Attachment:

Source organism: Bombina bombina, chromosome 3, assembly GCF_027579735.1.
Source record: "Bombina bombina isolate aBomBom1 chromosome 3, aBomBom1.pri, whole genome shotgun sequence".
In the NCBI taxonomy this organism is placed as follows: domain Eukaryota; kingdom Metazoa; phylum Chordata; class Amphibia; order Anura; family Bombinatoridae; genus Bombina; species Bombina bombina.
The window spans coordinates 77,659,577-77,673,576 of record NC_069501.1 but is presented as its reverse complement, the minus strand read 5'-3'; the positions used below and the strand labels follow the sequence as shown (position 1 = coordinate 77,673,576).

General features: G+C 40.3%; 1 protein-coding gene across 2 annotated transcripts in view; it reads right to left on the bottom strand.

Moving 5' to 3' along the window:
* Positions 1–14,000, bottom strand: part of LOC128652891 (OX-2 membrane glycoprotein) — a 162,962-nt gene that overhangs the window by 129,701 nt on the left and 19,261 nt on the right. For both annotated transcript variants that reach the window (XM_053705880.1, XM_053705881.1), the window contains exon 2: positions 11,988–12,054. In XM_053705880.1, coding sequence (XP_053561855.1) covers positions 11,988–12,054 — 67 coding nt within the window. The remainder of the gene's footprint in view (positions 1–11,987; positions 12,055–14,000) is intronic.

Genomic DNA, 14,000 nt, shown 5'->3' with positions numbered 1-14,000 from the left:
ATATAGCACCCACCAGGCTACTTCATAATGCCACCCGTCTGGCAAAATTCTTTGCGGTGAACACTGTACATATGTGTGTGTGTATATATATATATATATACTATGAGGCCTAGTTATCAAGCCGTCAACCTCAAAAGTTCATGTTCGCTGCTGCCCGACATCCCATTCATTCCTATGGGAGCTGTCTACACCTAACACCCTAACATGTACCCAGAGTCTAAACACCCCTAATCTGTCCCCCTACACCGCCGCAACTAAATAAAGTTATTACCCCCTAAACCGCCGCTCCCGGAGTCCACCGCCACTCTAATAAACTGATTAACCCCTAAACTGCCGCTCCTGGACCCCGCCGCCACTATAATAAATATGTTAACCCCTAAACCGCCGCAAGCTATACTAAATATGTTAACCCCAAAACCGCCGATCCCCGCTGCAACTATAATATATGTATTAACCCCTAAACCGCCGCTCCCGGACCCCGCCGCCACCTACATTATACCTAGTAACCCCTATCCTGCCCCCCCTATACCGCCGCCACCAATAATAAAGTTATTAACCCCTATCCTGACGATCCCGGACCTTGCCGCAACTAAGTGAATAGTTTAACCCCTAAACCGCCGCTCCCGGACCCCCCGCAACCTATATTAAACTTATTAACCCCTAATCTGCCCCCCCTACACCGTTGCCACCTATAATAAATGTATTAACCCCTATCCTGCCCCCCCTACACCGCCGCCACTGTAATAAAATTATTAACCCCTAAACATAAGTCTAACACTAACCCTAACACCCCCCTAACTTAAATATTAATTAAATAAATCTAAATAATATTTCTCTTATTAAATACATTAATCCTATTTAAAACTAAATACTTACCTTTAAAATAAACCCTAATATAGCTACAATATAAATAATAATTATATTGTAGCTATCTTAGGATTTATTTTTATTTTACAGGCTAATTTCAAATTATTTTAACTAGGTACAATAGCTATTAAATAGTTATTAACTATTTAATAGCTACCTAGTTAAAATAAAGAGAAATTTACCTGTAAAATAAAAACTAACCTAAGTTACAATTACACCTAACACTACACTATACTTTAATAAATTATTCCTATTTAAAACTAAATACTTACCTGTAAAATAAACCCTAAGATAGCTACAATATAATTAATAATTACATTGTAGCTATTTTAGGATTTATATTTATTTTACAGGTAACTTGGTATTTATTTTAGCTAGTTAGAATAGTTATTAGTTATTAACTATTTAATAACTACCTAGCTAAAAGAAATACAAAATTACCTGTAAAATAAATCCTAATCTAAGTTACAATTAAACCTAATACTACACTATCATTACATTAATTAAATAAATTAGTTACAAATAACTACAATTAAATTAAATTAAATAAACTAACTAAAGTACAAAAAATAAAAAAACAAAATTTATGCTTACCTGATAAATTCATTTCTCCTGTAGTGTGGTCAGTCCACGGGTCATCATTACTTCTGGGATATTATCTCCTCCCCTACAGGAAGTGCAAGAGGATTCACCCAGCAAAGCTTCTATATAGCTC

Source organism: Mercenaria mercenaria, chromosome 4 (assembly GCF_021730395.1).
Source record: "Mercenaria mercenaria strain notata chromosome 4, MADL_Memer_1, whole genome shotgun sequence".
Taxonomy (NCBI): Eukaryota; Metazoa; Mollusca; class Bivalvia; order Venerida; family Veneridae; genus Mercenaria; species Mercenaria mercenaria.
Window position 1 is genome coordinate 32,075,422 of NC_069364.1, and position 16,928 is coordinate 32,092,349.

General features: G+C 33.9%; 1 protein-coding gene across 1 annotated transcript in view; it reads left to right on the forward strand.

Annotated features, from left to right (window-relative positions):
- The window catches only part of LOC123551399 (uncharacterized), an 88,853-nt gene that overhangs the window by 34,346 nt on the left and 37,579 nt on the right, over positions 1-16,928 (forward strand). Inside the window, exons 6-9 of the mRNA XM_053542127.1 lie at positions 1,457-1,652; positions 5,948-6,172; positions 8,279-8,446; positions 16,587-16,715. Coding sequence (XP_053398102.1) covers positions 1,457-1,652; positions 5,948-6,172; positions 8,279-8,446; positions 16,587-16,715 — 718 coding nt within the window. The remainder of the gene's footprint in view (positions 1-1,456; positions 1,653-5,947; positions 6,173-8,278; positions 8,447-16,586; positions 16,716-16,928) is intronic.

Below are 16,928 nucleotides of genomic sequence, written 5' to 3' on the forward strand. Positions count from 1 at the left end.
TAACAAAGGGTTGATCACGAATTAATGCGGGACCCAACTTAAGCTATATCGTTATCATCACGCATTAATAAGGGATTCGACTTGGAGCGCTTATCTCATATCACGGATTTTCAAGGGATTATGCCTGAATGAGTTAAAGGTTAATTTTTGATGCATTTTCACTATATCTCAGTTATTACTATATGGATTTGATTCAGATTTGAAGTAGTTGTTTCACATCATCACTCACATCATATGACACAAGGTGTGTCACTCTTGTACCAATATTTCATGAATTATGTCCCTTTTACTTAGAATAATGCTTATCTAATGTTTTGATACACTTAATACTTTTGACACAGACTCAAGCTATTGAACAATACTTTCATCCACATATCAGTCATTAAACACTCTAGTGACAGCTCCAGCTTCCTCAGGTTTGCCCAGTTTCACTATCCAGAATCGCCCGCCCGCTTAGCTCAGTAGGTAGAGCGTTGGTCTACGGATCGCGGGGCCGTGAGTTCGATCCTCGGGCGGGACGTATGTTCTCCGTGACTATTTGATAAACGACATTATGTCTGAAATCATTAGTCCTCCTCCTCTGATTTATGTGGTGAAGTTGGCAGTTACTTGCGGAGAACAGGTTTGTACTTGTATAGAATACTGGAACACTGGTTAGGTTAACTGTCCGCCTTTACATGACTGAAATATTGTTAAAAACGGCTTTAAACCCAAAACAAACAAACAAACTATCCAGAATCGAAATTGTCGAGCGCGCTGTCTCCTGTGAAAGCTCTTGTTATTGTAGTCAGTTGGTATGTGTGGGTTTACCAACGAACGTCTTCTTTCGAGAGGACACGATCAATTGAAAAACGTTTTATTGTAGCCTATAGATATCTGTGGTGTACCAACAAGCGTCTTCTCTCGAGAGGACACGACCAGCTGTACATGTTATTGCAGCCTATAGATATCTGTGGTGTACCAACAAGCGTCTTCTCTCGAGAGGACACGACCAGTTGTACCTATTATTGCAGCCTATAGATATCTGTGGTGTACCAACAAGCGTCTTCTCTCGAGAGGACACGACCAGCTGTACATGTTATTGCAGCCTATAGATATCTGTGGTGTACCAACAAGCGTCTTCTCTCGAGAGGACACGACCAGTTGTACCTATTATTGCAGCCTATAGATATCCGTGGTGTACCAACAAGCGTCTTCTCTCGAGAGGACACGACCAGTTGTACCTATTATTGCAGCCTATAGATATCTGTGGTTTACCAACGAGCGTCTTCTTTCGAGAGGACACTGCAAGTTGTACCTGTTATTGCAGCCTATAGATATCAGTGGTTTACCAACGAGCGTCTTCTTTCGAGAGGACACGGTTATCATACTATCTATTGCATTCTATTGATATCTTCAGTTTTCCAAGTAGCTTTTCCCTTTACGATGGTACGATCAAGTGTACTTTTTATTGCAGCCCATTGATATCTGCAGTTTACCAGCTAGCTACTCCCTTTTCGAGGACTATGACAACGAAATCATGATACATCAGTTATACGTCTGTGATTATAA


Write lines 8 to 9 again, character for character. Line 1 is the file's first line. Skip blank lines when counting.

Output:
Genomic DNA, 14,000 nt, shown 5'->3' with positions numbered 1-14,000 from the left:
ATATAGCACCCACCAGGCTACTTCATAATGCCACCCGTCTGGCAAAATTCTTTGCGGTGAACACTGTACATATGTGTGTGTGTATATATATATATATATACTATGAGGCCTAGTTATCAAGCCGTCAACCTCAAAAGTTCATGTTCGCTGCTGCCCGACATCCCATTCATTCCTATGGGAGCTGTCTACACCTAACACCCTAACATGTACCCAGAGTCTAAACACCCCTAATCTGTCCCCCTACACCGCCGCAACTAAATAAAGTTATTACCCCCTAAACCGCCGCTCCCGGAGTCCACCGCCACTCTAATAAACTGATTAACCCCTAAACTGCCGCTCCTGGACCCCGCCGCCACTATAATAAATATGTTAACCCCTAAACCGCCGCAAGCTATACTAAATATGTTAACCCCAAAACCGCCGATCCCCGCTGCAACTATAATATATGTATTAACCCCTAAACCGCCGCTCCCGGACCCCGCCGCCACCTACATTATACCTAGTAACCCCTATCCTGCCCCCCCTATACCGCCGCCACCAATAATAAAGTTATTAACCCCTATCCTGACGATCCCGGACCTTGCCGCAACTAAGTGAATAGTTTAACCCCTAAACCGCCGCTCCCGGACCCCCCGCAACCTATATTAAACTTATTAACCCCTAATCTGCCCCCCCTACACCGTTGCCACCTATAATAAATGTATTAACCCCTATCCTGCCCCCCCTACACCGCCGCCACTGTAATAAAATTATTAACCCCTAAACATAAGTCTAACACTAACCCTAACACCCCCCTAACTTAAATATTAATTAAATAAATCTAAATAATATTTCTCTTATTAAATACATTAATCCTATTTAAAACTAAATACTTACCTTTAAAATAAACCCTAATATAGCTACAATATAAATAATAATTATATTGTAGCTATCTTAGGATTTATTTTTATTTTACAGGCTAATTTCAAATTATTTTAACTAGGTACAATAGCTATTAAATAGTTATTAACTATTTAATAGCTACCTAGTTAAAATAAAGAGAAATTTACCTGTAAAATAAAAACTAACCTAAGTTACAATTACACCTAACACTACACTATACTTTAATAAATTATTCCTATTTAAAACTAAATACTTACCTGTAAAATAAACCCTAAGATAGCTACAATATAATTAATAATTACATTGTAGCTATTTTAGGATTTATATTTATTTTACAGGTAACTTGGTATTTATTTTAGCTAGTTAGAATAGTTATTAGTTATTAACTATTTAATAACTACCTAGCTAAAAGAAATACAAAATTACCTGTAAAATAAATCCTAATCTAAGTTACAATTAAACCTAATACTACACTATCATTACATTAATTAAATAAATTAGTTACAAATAACTACAATTAAATTAAATTAAATAAACTAACTAAAGTACAAAAAATAAAAAAACAAAATTTATGCTTACCTGATAAATTCATTTCTCCTGTAGTGTGGTCAGTCCACGGGTCATCATTACTTCTGGGATATTATCTCCTCCCCTACAGGAAGTGCAAGAGGATTCACCCAGCAAAGCTTCTATATAGCTC